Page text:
MailerLite email marketing for small business
ArticlesProfiled data records

A marketer’s guide to purchasing better quality cold data in South Africa

6 Mins read

Thanks for connecting with us.


As data lead suppliers we are also customers of database owners. Over a decade of dealing with data we had personal experiences that has helped us to make better decisions Today.


The reality is that selling data is a lucrative business opportunity. There is no physical product, so it is easy to distribute and it is always in demand by businesses for sales. Like any industry, you have your ethical suppliers and you also have businessowners trying to make a quick buck.


The problem is unless you have experience in dealing with data and know what to look out for, you have a high risk of dealing with the later.


To help you we would like to share some of our experiences with you and guide you to find ethical suppliers.


Our journey with data started in 2011. We met an ethical supplier that offered us the opportunity to sell their database. The data was clean and accurate and worked so well for our clients. The excellent return on investment for companies made us realize the potential in this market and we decided to expand.


Searching for more data owners started our schooling in unethical dealings. Our search started on google and in those days, Gumtree was the go-to site for data listings. You googled data for sale, and you ended up with multiple listings on Gumtree. We had success on Gumtree for connecting with great clients, so it gave us confidence to trust the data suppliers. Initially their adverts checked out. They also fed us all the information we wanted to hear to get us to trust them. Yet after payment was made, we ended up disappointed. We had to wait days to get our order, many times after threatening legal action. Most times the data we received was not what we ordered, and the worst was when we tried to use it and recoup some losses, the list was full of complainers.


Every single one of these suppliers were told about our plans. We had clients who needed to order data consistently. If they provided quality data and a proper service, we would have an opportunity to build a relationship and do more business together. One would think that this would-be motivation to live up to expectations, but in South Africa it falls on deaf ears. These suppliers do not worry about future business because their goal is to resell one database to as many clients as possible. They invest once and then earn handsomely from reselling the database at a cheap price to their victims.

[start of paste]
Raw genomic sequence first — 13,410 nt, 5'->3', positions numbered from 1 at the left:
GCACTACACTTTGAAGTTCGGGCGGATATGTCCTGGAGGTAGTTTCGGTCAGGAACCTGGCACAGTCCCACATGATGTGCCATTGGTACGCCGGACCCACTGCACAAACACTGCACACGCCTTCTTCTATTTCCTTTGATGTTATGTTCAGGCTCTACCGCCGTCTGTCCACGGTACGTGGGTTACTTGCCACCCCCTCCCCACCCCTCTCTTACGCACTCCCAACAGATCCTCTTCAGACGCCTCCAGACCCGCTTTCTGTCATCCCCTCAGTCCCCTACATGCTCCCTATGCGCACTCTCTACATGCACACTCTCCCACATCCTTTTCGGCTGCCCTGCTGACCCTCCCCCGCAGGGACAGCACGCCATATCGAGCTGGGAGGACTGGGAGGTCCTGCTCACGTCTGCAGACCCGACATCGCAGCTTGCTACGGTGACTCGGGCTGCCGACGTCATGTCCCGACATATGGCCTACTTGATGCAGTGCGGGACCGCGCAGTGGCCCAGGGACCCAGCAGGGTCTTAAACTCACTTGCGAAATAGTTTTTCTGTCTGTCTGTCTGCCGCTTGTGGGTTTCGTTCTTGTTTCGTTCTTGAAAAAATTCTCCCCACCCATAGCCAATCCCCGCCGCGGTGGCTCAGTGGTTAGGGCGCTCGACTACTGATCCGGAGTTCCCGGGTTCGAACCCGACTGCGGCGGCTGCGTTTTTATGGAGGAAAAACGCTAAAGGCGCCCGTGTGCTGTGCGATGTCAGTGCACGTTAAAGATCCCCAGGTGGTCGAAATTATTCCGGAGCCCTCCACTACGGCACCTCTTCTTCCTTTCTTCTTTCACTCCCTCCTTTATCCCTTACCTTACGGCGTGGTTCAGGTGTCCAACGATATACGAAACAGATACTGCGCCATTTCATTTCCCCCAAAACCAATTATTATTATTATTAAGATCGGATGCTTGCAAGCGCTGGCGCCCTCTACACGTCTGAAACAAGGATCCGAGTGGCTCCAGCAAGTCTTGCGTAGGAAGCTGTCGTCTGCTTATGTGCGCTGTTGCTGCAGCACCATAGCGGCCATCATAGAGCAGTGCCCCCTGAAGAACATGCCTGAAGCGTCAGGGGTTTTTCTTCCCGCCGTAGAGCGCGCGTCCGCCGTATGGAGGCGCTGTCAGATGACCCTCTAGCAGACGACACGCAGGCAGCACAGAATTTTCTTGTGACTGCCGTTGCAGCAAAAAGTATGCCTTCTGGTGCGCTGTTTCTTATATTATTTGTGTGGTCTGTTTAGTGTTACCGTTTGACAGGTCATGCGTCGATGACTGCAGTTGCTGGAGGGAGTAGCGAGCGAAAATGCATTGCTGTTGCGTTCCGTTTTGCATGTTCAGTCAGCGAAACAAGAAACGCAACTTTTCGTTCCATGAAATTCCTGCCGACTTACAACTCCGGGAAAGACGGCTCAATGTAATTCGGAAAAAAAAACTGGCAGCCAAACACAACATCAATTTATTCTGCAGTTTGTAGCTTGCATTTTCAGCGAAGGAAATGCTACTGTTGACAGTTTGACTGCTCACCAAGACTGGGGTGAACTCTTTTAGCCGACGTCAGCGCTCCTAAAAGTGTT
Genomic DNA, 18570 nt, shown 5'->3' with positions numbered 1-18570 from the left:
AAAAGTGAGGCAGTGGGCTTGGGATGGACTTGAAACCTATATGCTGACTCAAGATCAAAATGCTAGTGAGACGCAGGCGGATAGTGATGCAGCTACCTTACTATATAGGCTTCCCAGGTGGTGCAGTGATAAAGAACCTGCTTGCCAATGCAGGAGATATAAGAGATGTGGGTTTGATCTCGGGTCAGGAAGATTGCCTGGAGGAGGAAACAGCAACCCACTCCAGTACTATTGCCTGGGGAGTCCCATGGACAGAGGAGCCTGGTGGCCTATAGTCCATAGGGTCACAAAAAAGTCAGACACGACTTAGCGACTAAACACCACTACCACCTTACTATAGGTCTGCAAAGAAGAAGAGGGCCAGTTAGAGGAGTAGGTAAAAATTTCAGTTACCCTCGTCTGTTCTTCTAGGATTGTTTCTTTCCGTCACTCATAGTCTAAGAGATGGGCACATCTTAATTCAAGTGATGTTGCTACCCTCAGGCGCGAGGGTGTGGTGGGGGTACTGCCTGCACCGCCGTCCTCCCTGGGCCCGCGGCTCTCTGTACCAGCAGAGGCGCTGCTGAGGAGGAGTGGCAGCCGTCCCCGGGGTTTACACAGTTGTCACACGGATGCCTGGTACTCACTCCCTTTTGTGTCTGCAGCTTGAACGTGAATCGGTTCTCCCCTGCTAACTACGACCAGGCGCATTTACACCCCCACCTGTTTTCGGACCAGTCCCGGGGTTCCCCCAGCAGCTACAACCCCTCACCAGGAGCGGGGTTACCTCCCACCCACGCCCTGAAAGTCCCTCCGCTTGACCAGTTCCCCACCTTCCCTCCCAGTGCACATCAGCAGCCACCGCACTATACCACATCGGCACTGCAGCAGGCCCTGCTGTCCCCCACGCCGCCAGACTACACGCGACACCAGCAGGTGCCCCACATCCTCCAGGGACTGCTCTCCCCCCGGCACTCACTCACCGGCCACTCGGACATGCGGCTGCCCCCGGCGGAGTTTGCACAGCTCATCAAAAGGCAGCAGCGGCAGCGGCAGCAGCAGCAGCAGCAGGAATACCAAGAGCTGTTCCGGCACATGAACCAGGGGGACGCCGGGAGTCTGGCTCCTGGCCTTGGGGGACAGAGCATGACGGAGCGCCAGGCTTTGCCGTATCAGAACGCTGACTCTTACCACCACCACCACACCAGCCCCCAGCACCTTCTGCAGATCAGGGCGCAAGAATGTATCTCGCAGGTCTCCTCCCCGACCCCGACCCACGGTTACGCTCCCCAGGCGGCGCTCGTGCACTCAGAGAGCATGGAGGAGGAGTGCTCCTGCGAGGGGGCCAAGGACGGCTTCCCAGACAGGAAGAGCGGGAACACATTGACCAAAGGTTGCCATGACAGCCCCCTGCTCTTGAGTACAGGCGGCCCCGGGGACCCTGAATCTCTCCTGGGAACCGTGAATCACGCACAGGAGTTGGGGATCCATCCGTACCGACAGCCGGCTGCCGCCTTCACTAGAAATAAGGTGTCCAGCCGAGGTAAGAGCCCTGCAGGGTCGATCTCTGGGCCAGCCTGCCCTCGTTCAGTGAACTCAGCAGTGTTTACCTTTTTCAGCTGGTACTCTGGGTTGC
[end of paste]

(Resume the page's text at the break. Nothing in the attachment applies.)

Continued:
Fortunately, the consumer protection act helped Gumtree to clean up their website. They no longer allow the sale of leads but this has not stopped the black-market operation that destroys the industry.


Sadly, now many of these suppliers have set up what looks like an ethical website. Some have even registered with authorities to set up a “smoke screen” so you think they are legit. At the end of the day what counts most is what is in these business owners’ heart. They do not have your best interest at heart, they are not worried about your investment and return. They see your money as an opportunity to make a quick sale and when they have your money, they move onto their next prey.

How to avoid data scams and find better quality cold leads

After being repeatedly scammed, we developed some principles for making better purchasing decisions. Since following them our data has improved and we have also established a trusted name in data supply. Most of our new clients are now referred to us from our current happy clients. This shows that our good values and ethics are the key to finding the right lead source for your business.

1. Avoid buying from websites and online sources without a reference


Salespeople are good with communication and words. They will tell you what you want to hear to get you to trust them. If you do not have a personal reference from someone you trust in business, rather avoid the transaction. Our current suppliers were referred to us, we did not find them online. We have worked together for over 5 years and have a solid relationship built on trust. Having one or two solid channels is far better than having a panel of suppliers ready to sell you junk. Ask for references from colleagues in your industry that you know you can trust because they will give you the best contacts.

2. Look for marketing agencies that supply rather than list brokers


Marketing agencies have the skill of generating leads from cold data. They are actively using the data for campaigns and will have better insight into what works and what doesn’t. They also have used the data for their own campaigns and can vet the source before supplying you. On the other hand, when you buy from a company that just sells data, you are dealing with a data broker. List brokers sell data like a commodity- it’s a hot selling product and all they do is move lists. Most of them have no experience in marketing, they are sales consultants that found a hot moving product. They are also only in the business of moving data so they will tell you what you want to hear, not what is correct. Our current data suppliers are marketing experts with years of experience.